"It has been to pull our troops out of Iraq, to abandon the democratically-elected government there, and to hand a defeat to President Bush."

Actually, it's long been Bush's plan to hand off said defeat to his successor. More-
"No Democratic presidential primary candidate today speaks of America’s moral or strategic responsibility to stand with the Iraqi people against the totalitarian forces of radical Islam, or of the consequences of handing a victory in Iraq to al Qaeda and Iran."

Actually, they've all discussed this to some extent, but have also stated that our occupation of Iraq exacerbates the problem. As even the blessed Gen. Petraeus has acknowledged, it is only an internal political solution that will save Iraq, not military pressure. Oh, and kudos for sneaking an Iran mention in there, you sly dog. Finally-
"But another reason for the Democratic flip-flop on foreign policy over the past few years is less substantive. For many Democrats, the guiding conviction in foreign policy isn’t pacifism or isolationism— it is distrust and disdain of Republicans in general, and President Bush in particular."

Actually Joe, it is called... learning from your mistakes. You see, that is what grownups do. And they don't insist that those who don't share their worldview must simply have nothing deeper than personal hatred for them. If anything, Democrats have admittedly been quite lenient of Mr. Bush, all things considered.

In conclusion, insanity like this will be all over the place as the elections-- primary and general-- grow closer. They tried to scare Democrats away from taking on the President and his war last year and failed. They're hoping that being in power has made the Democrats cautious enough for it to succeed now. I hope they're wrong.

Veteran's Day

Veteran Day's is observed today. Daily Kos' RenaRF has a good post on vets and memorials.

Look For The Union Label

The TV/film writers' strike enters its second week today. Some people may still be confused as to what this strike is all about. I found a good video-- courtesy of the Writers Guild official YouTube channel-- on the issues that caused them to go on strike. Pass it around.

Also on YouTube, the writer/actors of 'The Office' have fun on the picket line.

Sunday, November 11, 2007

Darn That Liberal Media, Pt. 8,784!

Courtesy of TPM, CNN uses creative editing of a recent Pelosi quote for their story on how much Democrats suck-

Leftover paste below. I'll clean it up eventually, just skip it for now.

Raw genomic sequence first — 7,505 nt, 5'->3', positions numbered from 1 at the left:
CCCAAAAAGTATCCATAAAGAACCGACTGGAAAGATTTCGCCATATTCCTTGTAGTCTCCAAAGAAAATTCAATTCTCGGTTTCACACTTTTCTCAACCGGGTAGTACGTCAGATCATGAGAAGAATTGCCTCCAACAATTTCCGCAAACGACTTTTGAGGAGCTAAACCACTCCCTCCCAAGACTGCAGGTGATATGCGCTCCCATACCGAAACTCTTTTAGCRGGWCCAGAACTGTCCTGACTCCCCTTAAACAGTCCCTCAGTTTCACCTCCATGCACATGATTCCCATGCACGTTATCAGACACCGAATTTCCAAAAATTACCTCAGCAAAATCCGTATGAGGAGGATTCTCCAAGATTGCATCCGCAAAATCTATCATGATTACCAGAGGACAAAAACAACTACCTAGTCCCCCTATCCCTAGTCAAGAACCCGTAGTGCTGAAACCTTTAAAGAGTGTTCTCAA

"I admit it -- the liberal media were never that powerful, and the whole thing was often used as an excuse by conservatives for conservative failures." - Bill Kristol in the New Yorker, 5/22/95

[Related reading: Why voters don't like Congress (Salon - Joan Walsh)]

The Anger of a Liberal

This review of Paul Krugman's book hits the nail on the head regarding the origins of the polarization today in politics, and why liberals grew in their anger and mobilization over the past decade. Well worth reading.

(Conservative Jones, boy detective, investigates this mystery as well.)

Mr. Krugman, ever the optimist, sees this anger as a transformative force. He states "that the 2006 election wasn't an aberration, [and] that the U.S. public is actually ready for something different— a new politics of equality." I'm more cynical than that, but-- like Fox Mulder-- I want to believe.

As for his dream of a 'new' New Deal (a key theme in the book), again I won't hold my breath. Franklin Roosevelt got the New Deal pushed through due to a mix of Great Depression realism (people living in shanty towns tend to realize the system is screwed up) and goodwill he gained as WWII began. There's no world war on (despite what the neocons think). And while economic disparity is growing, far too many people seem unfazed (credit cards allow us to buy happiness beyond our means now).

The best I hope for from the next President is getting back to the pre-Bush status quo (and maybe institute some policies that pave the way for more progressive ones in the near future). Anything above and beyond that is pure gravy. And yes, that's how low the bar is for me right now.